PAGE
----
Actually I often feel more left out of some feminist sci-fi because they are often silly emotional things. Zardoz springs to mind and then I start to laugh at how they dressed Sean Connery. Fantasy and wish fulfillment.


Katie (calenmir) | 211 comments Anne wrote: "Actually I often feel more left out of some feminist sci-fi because they are often silly emotional things. Zardoz springs to mind and then I start to laugh at how they dressed Sean Connery. Fantasy and wish fulfillment."

I agree, I'm not interested in 'feminist' writing either if it just makes the pendulum swing too far the other way. Mists of Avalon ended up annoying me because of how anti-male it seemed. It *is* possible to portray strong women without weakening men.


Alterjess | 319 comments Mists of Avalon ended up annoying me because of how anti-male it seemed. It *is* possible to portray strong women without weakening men.

It's also possible to tell generic/universal human stories without excluding women.

The problem in his book is not that Asimov is telling a specifically "male" story, the problem is that he is telling a supposedly generic human story with an (almost) all-male cast. You could flip the gender of almost any character without changing the story one bit - the only thing inherently male about Hari Seldon is the pronouns.


Dazerla | 227 comments While I am bothered by his portrayals of women, or more precisely, lack of portrayals of women in Foundation. I was prepared for this. Should we completely excuse this, paticularly the housewife quote, based on the time period? No, but we should take it into consideration.

Does it take me out of the moment from time to time, yes? So does smoking and atomic energy for that matter. Does it annoy me when I think about it, yes. But here's the point, for me at least, with reading dated materials. We have to acknowledge the culture they were written in. And if anyone tells you that the 1950s were a time of enlightenment for women, despite what had happened during WWII, they haven't looked at most things produced back then. The Jettsons any one?

Is it sexist, yes. But this isn't a new novel and these issues with the writings of these times have a.ready been brought up. While comparing Asimov's women to how women are treated now in science fiction might make an intersting essay topic or debate it shouldn't make Foundation somehow bad.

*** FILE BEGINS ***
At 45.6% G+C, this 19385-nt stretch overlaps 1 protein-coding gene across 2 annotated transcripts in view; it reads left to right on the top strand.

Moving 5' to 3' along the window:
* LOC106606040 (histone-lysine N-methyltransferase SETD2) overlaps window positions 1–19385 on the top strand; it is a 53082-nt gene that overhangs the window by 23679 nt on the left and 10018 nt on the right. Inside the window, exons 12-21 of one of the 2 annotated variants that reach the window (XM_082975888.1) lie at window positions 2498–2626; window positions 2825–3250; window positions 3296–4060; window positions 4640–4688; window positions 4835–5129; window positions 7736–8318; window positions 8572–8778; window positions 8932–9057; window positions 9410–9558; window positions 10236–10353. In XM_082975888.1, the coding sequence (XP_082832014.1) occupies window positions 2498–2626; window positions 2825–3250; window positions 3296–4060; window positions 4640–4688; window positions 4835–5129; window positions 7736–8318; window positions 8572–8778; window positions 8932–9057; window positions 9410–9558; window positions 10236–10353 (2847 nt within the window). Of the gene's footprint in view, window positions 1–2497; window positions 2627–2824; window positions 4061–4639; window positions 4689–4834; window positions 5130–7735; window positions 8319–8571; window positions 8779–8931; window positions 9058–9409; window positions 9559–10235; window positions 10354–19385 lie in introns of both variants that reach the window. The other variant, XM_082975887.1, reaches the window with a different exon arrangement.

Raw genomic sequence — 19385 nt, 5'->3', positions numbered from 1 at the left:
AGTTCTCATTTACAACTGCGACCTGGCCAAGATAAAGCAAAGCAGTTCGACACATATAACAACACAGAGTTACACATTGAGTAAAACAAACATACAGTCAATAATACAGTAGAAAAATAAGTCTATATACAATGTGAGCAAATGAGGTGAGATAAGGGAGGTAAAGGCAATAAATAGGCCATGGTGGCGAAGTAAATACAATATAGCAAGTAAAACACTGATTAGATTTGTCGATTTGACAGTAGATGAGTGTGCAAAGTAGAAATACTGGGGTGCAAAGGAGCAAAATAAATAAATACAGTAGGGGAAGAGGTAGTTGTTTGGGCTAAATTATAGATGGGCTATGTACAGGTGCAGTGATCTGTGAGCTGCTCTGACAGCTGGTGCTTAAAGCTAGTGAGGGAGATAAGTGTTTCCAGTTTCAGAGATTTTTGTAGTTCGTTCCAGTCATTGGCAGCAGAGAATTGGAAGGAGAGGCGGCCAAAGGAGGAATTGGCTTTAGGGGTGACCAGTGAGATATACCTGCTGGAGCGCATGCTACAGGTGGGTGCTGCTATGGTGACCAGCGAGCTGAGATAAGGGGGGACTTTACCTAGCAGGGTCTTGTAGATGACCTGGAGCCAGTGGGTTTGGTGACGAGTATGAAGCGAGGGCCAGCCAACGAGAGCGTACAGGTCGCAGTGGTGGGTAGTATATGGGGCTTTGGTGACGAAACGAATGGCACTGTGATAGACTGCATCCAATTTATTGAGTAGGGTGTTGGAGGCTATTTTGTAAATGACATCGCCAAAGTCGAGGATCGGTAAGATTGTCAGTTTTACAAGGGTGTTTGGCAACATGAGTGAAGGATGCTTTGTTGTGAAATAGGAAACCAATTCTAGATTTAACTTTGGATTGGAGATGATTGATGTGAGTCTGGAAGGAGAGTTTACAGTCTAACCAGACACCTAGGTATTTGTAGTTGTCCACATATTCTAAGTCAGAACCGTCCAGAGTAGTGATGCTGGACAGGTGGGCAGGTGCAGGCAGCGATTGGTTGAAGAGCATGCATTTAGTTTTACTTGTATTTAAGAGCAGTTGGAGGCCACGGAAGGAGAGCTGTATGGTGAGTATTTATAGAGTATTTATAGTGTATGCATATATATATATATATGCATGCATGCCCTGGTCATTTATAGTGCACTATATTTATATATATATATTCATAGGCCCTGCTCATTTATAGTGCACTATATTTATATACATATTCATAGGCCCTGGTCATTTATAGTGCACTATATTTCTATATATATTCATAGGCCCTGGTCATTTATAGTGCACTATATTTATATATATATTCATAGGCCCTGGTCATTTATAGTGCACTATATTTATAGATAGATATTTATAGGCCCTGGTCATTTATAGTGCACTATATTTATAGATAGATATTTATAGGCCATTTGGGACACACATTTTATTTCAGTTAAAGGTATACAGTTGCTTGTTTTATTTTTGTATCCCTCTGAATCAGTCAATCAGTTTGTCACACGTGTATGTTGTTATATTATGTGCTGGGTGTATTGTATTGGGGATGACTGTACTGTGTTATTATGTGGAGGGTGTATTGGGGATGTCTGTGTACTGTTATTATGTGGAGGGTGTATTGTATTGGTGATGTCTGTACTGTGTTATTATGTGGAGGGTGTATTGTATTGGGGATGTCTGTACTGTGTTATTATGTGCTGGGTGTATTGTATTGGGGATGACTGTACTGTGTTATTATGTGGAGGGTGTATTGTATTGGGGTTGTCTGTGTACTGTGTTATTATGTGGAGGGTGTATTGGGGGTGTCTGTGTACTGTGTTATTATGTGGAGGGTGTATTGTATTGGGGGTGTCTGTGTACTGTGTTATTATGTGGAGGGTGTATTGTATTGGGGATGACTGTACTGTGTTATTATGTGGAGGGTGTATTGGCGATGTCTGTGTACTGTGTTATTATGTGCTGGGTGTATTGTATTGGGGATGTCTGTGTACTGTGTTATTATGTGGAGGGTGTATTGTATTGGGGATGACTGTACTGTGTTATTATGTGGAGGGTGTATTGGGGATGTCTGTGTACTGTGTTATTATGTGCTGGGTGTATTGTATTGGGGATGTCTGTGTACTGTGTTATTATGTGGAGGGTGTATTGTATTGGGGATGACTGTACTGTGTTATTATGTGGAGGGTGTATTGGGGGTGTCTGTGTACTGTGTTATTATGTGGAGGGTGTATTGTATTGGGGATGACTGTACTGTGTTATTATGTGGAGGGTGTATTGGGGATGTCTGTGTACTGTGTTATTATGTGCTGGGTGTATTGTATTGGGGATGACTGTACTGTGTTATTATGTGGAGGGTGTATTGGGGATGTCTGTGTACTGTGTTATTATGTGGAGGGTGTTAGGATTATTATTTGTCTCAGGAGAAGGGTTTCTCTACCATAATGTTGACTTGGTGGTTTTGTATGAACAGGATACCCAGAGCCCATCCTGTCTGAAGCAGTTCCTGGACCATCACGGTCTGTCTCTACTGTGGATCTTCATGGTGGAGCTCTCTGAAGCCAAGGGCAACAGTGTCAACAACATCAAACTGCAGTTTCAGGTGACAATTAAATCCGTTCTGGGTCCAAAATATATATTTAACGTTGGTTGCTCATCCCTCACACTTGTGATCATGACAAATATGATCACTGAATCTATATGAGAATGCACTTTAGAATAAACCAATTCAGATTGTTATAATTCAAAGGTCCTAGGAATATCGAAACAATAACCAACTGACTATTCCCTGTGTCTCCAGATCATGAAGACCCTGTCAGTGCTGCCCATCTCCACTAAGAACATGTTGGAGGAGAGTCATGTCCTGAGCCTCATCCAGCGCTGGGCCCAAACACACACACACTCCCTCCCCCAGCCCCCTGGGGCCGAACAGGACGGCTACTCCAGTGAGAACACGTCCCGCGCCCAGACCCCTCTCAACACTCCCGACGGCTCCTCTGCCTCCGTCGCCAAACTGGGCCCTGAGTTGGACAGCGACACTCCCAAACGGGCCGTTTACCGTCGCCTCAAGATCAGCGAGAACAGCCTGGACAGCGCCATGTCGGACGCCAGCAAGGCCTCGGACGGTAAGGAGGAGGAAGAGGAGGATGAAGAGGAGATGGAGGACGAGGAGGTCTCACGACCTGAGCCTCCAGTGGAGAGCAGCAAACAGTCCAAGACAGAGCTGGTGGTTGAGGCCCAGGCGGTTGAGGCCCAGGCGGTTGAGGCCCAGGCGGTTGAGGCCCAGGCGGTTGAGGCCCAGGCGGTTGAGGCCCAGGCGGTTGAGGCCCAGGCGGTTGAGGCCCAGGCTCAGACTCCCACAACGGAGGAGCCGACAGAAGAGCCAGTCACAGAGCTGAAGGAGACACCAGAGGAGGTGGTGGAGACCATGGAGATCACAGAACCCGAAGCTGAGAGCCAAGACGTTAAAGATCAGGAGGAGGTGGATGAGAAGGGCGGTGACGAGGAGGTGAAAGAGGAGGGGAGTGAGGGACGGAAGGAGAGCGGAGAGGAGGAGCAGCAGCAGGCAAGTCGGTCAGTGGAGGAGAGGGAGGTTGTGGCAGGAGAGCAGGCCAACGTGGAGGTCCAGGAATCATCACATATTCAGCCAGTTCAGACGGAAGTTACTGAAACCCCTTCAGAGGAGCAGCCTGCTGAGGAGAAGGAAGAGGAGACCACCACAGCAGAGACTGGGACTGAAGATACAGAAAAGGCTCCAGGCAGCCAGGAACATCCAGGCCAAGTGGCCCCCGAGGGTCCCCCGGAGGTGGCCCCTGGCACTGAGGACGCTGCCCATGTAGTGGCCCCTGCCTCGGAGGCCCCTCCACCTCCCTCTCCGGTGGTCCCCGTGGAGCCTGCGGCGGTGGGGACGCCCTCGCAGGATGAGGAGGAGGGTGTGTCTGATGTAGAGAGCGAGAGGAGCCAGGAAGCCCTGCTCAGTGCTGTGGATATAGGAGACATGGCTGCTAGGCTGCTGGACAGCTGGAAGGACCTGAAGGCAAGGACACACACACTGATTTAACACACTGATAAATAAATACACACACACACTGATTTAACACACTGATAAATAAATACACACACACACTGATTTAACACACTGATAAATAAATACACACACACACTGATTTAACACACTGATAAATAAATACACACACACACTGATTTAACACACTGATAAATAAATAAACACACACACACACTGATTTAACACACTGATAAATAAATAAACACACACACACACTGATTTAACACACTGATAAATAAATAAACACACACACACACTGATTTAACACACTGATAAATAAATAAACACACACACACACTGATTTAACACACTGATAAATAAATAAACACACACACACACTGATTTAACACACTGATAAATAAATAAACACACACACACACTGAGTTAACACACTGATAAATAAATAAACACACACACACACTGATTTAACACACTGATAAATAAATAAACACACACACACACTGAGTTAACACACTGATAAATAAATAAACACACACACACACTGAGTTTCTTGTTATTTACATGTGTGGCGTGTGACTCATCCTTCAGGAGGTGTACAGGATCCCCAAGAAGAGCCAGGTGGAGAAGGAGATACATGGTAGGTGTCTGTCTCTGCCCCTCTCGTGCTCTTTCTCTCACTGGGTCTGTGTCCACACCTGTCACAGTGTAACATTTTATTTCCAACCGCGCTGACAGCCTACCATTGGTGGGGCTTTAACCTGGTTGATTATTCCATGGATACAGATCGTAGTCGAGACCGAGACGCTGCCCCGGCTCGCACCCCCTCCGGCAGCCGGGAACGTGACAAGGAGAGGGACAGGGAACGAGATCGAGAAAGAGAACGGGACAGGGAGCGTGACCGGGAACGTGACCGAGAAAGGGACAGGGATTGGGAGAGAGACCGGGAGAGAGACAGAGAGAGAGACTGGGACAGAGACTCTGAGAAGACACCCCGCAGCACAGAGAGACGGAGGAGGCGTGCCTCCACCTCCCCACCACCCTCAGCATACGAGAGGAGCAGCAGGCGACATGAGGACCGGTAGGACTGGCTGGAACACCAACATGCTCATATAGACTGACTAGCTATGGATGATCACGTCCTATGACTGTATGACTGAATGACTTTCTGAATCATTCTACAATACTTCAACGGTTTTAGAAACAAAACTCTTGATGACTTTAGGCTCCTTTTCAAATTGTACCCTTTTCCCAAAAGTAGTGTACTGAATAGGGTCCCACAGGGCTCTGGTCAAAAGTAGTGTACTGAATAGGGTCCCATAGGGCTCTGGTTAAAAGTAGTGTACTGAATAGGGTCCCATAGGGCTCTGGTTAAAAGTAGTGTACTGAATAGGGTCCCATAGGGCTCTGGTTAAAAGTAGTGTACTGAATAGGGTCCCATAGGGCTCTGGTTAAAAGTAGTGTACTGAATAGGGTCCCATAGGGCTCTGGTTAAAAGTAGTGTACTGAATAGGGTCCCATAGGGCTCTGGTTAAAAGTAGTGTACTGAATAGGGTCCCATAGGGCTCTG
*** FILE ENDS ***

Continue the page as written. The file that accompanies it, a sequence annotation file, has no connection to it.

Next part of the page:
There are plenty of good books out there with some problematic issues in them. Lord of the Rings for example had some fairly racist elements. With most men serving Sauron being dark skinned. Despite that and some other issue Lord of the Rings happens to be one of my favorite series to this day. I would hate for older works like Foundation to be discounted due to issues stemming from the time and place they were written.


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Skip | 517 comments I see the points people are making but it doesn't matter as much to me because I never read Asimov for characters and dialog. In the July/August issue of Analog (one of the magazines Asimov used to write for), Richard A. Lovett quotes Eric McMillan as describing Asimov as "[maybe] the worst great writer I can think of".

Asimov is thought of as a great writer because of the ideas he had, and the way he was able to make a reader think about the themes expressed in his books.

Read Edgar Rice Burroughs or H.P. Lovecraft and you'll also find much to criticize from a modern viewpoint as well, and they are closer to Asimov in the 1940s when he was writing this, than we are to him today. The writing all three did was geared for a male audience and I wouldn't call the writing in Foundation misogynistic, just culturally blind.

Is it valid criticism? Sure, and I can understand how a reader could feel put-off by a total lack of her gender being represented. Since we as readers are discussing the book; if the lack of any real female characters affects you then for that reader the book is deficient. There really can’t be any “right” answer on this, as the book isn’t an outright misogynistic screed. There is only the way the book makes you feel, and that can and will change from reader to reader.


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Anne | 336 comments Alterjess... "You could flip the gender of almost any character without changing the story one bit - the only thing inherently male about Hari Seldon is the pronouns. "

Actually, flipping the gender of Hari and/or others in the story would change the story. Readers of both sexes tend to take ideas from men more seriously. Well-educated people nowadays simply are taught to hide it better.

From time to time Dr. Watson is portrayed as a woman and, even if the dialog remains exactly the same, the story of Sherlock changes.


message 27: by Rob, Roberator (last edited Sep 12, 2012 04:13AM) (new) - rated it 3 stars

Rob (robzak) | 6887 comments Mod
Anne wrote: "Actually, flipping the gender of Hari and/or others in the story would change the story. Readers of both sexes tend to take ideas from men more seriously. Well-educated people nowadays simply are taught to hide it better. "

These characters are so flat I don't think the sex mattered in the least to me.